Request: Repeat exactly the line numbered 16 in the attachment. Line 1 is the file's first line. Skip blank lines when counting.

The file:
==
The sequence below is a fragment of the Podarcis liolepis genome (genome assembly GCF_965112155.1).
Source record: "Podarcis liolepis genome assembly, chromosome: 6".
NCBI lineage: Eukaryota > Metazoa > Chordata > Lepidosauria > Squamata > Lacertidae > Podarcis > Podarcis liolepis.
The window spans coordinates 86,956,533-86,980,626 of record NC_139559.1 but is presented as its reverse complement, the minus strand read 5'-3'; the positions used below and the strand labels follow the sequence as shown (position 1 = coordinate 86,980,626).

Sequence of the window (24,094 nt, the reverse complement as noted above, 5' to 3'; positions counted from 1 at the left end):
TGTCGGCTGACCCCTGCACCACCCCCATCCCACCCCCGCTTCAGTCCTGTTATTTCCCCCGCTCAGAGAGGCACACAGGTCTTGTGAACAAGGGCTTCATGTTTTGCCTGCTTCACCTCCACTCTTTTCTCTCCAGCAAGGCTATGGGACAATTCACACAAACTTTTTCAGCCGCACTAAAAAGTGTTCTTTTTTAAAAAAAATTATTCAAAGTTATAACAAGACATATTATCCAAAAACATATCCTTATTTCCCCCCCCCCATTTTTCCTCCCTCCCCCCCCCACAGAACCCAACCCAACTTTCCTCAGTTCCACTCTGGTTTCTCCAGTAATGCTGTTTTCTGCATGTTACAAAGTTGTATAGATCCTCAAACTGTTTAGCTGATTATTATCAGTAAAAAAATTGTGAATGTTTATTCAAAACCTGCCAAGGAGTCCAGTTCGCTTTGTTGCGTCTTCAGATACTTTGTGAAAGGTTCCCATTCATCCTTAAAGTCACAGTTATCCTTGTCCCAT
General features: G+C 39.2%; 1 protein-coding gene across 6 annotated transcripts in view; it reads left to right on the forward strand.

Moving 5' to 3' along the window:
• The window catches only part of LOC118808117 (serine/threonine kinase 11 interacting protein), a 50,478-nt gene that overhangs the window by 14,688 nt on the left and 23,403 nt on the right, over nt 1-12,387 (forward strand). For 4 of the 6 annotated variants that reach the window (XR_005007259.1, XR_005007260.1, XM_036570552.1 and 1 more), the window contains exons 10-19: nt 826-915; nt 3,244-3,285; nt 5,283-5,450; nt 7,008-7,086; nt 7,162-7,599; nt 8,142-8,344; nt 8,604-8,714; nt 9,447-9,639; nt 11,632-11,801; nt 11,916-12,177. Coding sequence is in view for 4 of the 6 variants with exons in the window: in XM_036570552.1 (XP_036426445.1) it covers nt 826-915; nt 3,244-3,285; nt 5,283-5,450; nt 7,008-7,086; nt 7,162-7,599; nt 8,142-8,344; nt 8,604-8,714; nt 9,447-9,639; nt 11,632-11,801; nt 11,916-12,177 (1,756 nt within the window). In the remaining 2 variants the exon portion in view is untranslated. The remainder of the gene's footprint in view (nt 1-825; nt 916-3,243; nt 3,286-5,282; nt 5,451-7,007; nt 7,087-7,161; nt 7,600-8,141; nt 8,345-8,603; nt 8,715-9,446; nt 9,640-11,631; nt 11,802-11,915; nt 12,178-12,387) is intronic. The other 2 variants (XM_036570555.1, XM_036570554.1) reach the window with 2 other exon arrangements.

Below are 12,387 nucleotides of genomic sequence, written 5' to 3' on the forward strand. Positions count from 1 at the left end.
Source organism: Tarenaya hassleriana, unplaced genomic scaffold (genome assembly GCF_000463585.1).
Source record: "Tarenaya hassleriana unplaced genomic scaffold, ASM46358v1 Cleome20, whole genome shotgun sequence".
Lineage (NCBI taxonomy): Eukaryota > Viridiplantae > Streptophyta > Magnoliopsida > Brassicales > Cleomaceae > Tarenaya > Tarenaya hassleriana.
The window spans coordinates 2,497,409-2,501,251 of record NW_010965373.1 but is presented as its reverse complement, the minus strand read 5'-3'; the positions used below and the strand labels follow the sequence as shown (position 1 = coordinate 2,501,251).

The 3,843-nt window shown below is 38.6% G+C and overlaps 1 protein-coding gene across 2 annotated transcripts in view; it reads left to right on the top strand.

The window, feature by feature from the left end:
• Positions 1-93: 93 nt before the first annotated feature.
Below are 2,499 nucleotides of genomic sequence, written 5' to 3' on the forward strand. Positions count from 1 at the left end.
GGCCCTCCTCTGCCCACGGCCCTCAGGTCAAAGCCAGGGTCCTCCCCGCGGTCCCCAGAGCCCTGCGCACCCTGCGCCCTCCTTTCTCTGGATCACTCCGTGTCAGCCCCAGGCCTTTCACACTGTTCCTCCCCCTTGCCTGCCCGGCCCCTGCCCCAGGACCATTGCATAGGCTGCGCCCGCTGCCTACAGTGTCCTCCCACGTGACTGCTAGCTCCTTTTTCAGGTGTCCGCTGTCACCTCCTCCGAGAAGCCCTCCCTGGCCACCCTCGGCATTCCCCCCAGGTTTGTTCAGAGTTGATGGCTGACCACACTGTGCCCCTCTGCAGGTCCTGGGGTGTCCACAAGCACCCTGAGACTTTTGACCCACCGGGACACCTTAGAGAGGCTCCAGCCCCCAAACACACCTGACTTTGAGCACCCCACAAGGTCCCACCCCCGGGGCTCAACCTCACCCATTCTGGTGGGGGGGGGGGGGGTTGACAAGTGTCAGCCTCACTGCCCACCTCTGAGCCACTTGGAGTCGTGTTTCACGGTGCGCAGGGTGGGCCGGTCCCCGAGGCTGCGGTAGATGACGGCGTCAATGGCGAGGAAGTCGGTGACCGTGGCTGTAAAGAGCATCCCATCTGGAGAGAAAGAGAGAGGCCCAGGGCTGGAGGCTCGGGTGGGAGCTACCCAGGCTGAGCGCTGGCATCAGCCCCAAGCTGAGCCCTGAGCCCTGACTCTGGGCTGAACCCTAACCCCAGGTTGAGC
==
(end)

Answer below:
The window, feature by feature from the left end: